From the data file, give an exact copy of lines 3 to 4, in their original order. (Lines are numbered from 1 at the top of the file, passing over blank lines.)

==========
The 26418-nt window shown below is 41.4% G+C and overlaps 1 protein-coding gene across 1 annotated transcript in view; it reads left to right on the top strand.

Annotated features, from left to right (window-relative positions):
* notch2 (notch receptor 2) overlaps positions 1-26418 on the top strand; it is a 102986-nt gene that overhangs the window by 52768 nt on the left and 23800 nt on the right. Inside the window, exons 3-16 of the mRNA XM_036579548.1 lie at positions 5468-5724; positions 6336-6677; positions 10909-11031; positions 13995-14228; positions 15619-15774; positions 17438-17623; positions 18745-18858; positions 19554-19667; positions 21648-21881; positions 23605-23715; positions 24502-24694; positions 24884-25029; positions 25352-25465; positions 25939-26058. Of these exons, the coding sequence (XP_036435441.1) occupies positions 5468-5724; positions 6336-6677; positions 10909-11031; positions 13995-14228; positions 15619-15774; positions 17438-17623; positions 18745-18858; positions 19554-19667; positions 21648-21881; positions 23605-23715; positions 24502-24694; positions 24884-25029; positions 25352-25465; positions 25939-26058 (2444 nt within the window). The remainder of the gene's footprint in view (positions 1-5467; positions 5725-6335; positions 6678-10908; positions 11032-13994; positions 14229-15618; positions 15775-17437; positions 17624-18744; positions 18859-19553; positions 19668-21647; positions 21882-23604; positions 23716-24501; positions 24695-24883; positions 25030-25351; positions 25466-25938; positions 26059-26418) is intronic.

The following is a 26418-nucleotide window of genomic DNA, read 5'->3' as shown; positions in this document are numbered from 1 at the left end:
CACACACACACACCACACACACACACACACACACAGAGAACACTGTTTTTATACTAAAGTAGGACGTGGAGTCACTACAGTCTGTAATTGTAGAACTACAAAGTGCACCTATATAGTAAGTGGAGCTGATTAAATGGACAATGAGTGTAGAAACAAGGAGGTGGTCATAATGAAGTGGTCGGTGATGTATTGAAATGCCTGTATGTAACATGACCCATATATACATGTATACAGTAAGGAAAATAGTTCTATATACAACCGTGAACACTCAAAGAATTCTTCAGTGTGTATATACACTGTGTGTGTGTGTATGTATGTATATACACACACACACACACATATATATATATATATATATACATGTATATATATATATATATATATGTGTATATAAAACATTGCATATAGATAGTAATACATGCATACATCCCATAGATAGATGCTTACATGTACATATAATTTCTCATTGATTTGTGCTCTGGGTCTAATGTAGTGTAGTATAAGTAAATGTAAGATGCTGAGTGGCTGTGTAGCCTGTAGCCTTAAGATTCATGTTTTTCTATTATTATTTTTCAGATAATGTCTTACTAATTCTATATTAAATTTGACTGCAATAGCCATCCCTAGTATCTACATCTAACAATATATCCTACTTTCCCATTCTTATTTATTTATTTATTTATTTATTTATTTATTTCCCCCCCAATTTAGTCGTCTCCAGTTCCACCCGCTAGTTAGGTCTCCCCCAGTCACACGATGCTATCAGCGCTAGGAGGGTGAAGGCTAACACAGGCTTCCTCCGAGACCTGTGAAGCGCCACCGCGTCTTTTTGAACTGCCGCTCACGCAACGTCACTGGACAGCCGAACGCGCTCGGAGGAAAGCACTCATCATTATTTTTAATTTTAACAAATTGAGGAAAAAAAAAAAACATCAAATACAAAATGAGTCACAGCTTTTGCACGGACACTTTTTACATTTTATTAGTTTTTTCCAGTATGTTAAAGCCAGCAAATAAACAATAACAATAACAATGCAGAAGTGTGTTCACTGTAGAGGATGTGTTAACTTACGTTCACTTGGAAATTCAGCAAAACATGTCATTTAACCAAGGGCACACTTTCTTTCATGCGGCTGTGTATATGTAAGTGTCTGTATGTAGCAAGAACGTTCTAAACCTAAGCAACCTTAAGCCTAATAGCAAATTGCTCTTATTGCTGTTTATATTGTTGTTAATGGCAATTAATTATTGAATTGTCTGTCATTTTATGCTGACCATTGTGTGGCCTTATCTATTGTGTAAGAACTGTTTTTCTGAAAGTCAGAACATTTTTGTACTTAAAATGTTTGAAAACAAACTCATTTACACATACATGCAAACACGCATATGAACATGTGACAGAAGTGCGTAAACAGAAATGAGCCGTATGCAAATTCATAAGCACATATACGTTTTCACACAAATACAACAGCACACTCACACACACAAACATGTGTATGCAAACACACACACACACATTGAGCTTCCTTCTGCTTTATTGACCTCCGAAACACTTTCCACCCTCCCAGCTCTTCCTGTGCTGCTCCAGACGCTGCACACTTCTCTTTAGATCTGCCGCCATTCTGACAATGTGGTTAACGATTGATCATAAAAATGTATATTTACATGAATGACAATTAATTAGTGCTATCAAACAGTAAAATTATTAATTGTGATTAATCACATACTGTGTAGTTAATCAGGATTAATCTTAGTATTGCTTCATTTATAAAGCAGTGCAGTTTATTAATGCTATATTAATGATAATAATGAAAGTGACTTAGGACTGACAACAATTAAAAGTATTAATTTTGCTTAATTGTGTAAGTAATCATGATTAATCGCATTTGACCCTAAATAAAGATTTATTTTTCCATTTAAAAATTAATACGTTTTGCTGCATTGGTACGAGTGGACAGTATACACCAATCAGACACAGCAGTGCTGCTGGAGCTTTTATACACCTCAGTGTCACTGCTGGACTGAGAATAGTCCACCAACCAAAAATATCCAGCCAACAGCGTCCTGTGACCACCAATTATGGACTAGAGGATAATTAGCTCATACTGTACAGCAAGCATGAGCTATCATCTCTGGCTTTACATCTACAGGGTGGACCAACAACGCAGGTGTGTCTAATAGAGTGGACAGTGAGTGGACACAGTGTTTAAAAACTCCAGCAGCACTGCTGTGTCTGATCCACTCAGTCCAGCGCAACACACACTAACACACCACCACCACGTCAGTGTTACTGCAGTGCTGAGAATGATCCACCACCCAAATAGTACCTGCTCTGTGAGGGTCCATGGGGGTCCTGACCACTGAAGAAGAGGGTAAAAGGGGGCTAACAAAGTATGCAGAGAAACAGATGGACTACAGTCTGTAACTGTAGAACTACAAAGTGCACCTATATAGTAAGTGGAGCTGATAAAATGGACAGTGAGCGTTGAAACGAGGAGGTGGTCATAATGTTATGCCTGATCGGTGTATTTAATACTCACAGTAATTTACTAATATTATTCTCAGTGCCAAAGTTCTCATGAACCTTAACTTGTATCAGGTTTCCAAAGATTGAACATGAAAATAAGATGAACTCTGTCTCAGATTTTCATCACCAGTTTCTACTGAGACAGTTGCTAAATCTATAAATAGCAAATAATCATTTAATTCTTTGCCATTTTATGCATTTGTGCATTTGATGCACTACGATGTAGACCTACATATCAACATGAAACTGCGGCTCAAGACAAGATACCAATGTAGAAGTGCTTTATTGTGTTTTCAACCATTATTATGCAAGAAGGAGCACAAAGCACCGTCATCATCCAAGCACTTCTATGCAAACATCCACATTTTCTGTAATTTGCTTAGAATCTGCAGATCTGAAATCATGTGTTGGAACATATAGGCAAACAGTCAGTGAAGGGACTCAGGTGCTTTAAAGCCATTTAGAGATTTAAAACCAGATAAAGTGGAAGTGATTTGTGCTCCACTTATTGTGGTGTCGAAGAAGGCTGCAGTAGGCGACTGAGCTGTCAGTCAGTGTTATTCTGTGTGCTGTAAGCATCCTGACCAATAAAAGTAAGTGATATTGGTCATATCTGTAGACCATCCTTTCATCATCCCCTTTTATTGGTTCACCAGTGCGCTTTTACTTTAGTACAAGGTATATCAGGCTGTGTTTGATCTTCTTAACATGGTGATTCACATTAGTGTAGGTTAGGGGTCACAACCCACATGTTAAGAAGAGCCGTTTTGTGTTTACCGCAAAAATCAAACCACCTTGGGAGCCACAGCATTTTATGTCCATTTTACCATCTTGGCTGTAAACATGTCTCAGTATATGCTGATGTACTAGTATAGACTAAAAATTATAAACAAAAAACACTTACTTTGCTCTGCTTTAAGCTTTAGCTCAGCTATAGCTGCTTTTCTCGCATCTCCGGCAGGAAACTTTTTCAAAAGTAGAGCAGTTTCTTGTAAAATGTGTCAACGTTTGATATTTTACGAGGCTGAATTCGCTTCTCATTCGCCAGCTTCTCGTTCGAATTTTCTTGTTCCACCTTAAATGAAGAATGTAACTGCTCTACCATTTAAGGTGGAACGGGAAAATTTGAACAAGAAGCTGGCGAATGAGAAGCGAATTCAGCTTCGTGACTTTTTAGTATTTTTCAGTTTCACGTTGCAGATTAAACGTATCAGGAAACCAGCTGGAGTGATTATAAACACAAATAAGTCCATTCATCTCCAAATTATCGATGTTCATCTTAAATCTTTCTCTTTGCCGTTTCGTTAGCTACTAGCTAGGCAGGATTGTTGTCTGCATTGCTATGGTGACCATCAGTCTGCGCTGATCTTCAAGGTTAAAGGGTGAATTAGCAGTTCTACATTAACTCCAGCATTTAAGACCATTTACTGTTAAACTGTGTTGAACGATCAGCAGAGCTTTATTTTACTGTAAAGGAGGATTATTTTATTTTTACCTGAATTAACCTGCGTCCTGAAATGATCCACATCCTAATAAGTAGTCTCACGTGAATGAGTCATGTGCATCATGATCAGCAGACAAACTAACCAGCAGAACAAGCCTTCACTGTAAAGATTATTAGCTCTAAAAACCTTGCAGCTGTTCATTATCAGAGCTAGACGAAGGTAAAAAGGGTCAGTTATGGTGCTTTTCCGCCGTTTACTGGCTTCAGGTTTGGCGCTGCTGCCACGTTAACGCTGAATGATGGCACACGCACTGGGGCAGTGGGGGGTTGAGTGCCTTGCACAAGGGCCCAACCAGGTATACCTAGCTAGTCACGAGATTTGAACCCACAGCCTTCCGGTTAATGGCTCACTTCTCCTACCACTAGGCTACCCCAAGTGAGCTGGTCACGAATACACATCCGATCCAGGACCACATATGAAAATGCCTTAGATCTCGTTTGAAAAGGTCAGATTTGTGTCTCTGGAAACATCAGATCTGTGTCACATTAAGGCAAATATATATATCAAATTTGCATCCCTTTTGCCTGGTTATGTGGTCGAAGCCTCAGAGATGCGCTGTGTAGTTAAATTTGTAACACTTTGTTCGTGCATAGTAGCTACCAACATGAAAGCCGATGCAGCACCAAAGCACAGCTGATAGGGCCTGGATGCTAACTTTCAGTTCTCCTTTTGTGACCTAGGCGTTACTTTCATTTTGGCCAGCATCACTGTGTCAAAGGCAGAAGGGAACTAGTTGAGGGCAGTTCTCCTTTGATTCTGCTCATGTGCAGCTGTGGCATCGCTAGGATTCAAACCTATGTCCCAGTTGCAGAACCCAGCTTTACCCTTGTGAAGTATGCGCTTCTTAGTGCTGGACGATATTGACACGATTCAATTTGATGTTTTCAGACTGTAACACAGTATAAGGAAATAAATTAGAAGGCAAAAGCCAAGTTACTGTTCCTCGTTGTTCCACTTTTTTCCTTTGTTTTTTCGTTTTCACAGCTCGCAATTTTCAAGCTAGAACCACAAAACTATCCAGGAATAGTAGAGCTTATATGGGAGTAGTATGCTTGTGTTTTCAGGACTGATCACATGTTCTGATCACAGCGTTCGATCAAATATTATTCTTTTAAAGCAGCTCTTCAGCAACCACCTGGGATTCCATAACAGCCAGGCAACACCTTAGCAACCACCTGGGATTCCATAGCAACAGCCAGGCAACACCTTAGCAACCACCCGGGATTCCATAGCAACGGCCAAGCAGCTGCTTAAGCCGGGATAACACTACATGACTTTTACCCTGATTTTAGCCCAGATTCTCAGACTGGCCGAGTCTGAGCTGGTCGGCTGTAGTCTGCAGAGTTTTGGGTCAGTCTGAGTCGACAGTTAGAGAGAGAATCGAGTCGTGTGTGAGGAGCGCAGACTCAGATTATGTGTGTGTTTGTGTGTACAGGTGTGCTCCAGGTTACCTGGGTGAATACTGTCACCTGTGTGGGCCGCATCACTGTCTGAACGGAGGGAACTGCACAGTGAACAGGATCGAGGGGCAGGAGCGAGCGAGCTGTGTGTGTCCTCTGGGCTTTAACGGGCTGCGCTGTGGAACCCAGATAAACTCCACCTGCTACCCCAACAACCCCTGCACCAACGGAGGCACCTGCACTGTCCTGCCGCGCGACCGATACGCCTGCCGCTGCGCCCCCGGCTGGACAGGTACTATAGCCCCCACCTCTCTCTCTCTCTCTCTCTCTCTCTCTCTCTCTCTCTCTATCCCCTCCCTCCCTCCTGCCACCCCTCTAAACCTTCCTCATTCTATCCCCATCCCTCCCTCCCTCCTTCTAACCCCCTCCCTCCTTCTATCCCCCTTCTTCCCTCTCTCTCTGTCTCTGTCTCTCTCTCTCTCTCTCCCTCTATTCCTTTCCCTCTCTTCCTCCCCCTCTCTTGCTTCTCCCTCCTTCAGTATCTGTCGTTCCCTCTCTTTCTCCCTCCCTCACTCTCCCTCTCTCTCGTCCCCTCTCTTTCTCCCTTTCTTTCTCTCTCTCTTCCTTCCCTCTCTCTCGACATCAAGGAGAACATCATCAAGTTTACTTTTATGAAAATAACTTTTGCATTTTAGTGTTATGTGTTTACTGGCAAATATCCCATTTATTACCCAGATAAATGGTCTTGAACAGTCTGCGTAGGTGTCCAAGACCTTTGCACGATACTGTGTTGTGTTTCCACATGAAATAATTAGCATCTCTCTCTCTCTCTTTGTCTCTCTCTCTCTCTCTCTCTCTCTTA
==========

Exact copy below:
* notch2 (notch receptor 2) overlaps positions 1-26418 on the top strand; it is a 102986-nt gene that overhangs the window by 52768 nt on the left and 23800 nt on the right. Inside the window, exons 3-16 of the mRNA XM_036579548.1 lie at positions 5468-5724; positions 6336-6677; positions 10909-11031; positions 13995-14228; positions 15619-15774; positions 17438-17623; positions 18745-18858; positions 19554-19667; positions 21648-21881; positions 23605-23715; positions 24502-24694; positions 24884-25029; positions 25352-25465; positions 25939-26058. Of these exons, the coding sequence (XP_036435441.1) occupies positions 5468-5724; positions 6336-6677; positions 10909-11031; positions 13995-14228; positions 15619-15774; positions 17438-17623; positions 18745-18858; positions 19554-19667; positions 21648-21881; positions 23605-23715; positions 24502-24694; positions 24884-25029; positions 25352-25465; positions 25939-26058 (2444 nt within the window). The remainder of the gene's footprint in view (positions 1-5467; positions 5725-6335; positions 6678-10908; positions 11032-13994; positions 14229-15618; positions 15775-17437; positions 17624-18744; positions 18859-19553; positions 19668-21647; positions 21882-23604; positions 23716-24501; positions 24695-24883; positions 25030-25351; positions 25466-25938; positions 26059-26418) is intronic.

The following is a 26418-nucleotide window of genomic DNA, read 5'->3' as shown; positions in this document are numbered from 1 at the left end: